Thirdly he asked don’t I wish that I could closer to the entrance all the time. Sure, it would be nice, but I don’t mind the longer walk. Last, he asked me a question which he shouldn’t be worrying about which was are most of the people who have handicap parking privileges frauds. Good question. People have their reasons for doing everything. Most people who know they are doing something wrong have already weighed the odds of getting caught and are willing to accept the consequences. Sure, I see people getting in the car and out their car and wonder to myself what the reason for their disabled plate/placard is. But then I would imagine that people ask the same about me. What they see is a man in his mid-40s who gets out or gets in his vehicles a little slower than others. They see a man who walks a little bit slower than most. Other than a modest limp, nobody would think nothing to be any different about me. I don’t where my medical history on my shirt for the world to read nor is it available at your request to review. I personally don’t know other people are doing or why they are doing it. In the end if I ever get to the point where my mobility is really shitty I can always have my wife do the annoying thing I see allot, which is to stop right in front of the front doors and drop me off.
Now, getting back to the young lady in the parking lot. She claims to be a college student here locally and a while back handicap parking fraud caught her attention and through some research she found it was a large problem that is mostly ignored. So, she has become an “advocate” for the disabled driver, she uses her website to get out her word and findings, I guess like an investigative reporter of sorts. She also does petitions and writes lawmakers in Austin to try to get the laws changed so the fraud will disappear. As well, she feels she is at least a little bit partially responsible for the fines increasing in Texas for violators. I look like at it like this, karma truly is a bitch. Everything has a way of catching up with you in one way or another. I know that I’m not the one who is a fraud, I’m not the one doing something illegal, I’m not the one who needs a lesson in morality, and I’m not the person who will get shot confronting someone over a parking space. Life is too short to let the little things ruin your day. It may seem that I don’t actually care, which is isn’t altogether true, I do care, I care that I have myself in-line, what someone else does with their life is their choice. Too many assholes have frauded the disabled parking system that Joe Public looks at all of us with scrutiny and in-turn sees no harm in the handicap space being mis-used. Not everyone is a thief and a liar, not everyone is a fraud, not everyone is lazy, and not everyone who has disabled plates needs to be in disabled parking. It would be nice however, if people did follow the law and that the laws are enforced. In a perfect world maybe, but not in the world I live in.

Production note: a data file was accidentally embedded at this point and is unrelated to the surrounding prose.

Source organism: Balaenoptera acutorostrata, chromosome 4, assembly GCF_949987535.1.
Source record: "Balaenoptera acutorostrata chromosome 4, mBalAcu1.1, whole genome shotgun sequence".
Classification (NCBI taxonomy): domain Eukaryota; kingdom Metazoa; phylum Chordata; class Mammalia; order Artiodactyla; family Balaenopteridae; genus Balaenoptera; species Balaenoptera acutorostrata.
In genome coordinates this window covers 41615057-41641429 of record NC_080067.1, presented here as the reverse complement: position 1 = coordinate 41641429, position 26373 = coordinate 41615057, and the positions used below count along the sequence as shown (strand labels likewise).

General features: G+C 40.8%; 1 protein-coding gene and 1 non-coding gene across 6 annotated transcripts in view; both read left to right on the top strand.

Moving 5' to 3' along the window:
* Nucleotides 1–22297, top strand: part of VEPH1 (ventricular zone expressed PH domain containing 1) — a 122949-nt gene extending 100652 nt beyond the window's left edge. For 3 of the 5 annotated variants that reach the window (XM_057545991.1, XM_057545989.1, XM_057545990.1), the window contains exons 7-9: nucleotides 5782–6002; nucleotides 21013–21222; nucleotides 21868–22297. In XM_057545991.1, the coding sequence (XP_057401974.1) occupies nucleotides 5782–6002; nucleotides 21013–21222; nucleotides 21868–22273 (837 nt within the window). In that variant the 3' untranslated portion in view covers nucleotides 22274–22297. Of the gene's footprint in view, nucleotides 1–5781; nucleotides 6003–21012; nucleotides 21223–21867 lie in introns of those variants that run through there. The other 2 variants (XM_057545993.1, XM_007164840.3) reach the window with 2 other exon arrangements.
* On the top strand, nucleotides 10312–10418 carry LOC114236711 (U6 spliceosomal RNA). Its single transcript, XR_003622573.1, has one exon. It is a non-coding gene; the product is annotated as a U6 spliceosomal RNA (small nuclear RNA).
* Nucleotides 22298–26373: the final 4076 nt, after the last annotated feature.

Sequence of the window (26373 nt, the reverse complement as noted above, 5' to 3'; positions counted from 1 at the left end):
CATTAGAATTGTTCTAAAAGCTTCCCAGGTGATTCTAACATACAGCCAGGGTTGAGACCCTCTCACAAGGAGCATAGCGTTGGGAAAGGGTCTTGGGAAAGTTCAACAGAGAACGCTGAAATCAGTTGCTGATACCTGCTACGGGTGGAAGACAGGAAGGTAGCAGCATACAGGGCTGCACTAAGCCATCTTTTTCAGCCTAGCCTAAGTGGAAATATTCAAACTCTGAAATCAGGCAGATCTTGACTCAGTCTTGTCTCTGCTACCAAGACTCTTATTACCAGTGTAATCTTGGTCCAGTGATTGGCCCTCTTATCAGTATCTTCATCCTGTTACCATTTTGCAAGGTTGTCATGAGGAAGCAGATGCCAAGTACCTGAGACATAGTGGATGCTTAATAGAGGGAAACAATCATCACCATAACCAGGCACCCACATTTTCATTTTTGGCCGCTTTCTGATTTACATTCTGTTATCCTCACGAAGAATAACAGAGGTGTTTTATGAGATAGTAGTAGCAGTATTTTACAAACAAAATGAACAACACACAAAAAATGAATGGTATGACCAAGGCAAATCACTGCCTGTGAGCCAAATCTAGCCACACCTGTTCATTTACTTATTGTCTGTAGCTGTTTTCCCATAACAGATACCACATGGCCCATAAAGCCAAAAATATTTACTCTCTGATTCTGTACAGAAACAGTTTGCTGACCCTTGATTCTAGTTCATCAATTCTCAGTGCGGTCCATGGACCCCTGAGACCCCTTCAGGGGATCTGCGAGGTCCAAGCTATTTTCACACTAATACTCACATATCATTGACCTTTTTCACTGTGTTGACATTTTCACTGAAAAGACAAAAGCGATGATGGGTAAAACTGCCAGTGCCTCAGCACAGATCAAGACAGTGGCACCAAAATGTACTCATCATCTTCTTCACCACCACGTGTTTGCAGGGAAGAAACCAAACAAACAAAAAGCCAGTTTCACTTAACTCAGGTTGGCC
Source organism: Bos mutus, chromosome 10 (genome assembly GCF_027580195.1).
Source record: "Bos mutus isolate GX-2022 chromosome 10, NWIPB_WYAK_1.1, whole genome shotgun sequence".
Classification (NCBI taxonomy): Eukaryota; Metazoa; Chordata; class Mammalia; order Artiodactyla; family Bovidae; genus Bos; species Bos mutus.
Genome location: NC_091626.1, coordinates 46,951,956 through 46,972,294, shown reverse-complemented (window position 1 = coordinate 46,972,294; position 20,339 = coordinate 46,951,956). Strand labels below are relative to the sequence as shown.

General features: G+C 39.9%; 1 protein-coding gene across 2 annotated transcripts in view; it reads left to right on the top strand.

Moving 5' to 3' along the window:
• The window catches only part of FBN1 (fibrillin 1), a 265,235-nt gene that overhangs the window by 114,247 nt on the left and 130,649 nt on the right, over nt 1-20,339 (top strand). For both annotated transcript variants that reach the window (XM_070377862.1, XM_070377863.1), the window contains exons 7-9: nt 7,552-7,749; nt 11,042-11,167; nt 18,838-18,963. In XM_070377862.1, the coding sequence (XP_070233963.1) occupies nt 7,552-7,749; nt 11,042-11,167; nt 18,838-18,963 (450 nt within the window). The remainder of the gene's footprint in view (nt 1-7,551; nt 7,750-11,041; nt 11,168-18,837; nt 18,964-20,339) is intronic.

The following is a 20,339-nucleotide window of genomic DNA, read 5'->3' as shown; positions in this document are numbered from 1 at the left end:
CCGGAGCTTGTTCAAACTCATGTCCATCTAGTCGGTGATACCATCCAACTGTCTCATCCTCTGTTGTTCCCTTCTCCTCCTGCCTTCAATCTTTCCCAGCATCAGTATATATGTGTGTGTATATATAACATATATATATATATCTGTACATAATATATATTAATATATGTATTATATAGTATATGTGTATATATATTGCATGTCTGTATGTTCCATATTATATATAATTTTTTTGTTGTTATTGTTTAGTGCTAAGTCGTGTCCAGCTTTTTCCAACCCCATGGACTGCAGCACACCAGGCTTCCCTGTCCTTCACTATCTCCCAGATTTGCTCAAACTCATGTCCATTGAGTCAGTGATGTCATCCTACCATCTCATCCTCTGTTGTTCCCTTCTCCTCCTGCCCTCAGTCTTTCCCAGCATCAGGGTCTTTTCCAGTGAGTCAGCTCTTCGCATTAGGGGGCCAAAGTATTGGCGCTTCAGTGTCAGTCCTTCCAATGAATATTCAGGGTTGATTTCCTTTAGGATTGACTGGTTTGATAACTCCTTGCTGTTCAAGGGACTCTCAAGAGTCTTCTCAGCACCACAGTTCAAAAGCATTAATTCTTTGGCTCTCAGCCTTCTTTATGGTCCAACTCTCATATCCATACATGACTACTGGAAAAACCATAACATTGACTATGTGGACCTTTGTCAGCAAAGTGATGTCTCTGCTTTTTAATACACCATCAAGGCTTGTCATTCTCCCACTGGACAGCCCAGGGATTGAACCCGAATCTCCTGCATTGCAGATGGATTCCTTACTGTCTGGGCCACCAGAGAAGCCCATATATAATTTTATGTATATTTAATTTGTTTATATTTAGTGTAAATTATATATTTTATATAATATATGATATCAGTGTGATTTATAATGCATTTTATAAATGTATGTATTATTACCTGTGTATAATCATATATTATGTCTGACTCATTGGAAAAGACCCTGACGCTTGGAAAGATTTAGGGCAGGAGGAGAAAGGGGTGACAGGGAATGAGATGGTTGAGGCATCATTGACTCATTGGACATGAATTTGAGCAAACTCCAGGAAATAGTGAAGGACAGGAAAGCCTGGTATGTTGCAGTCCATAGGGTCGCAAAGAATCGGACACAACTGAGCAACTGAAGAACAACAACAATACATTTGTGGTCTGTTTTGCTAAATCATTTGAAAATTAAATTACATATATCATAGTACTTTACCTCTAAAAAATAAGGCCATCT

Overall I guess the actual point of this post is to show people that not everyone feels “privileged” with what they believe to be their undisputable right to park in a handicap spot. And yes, I am a person who could go either way. Most days my body decides to be cooperative with me living my life, other days not so much, but life must still carry forward. I think the only problem I have with people, in general, is the ones that admit they borrow a vehicle or a placard so they can park closer, because that is just lazy, and lazy isn’t a handicap, it’s a choice people make everyday.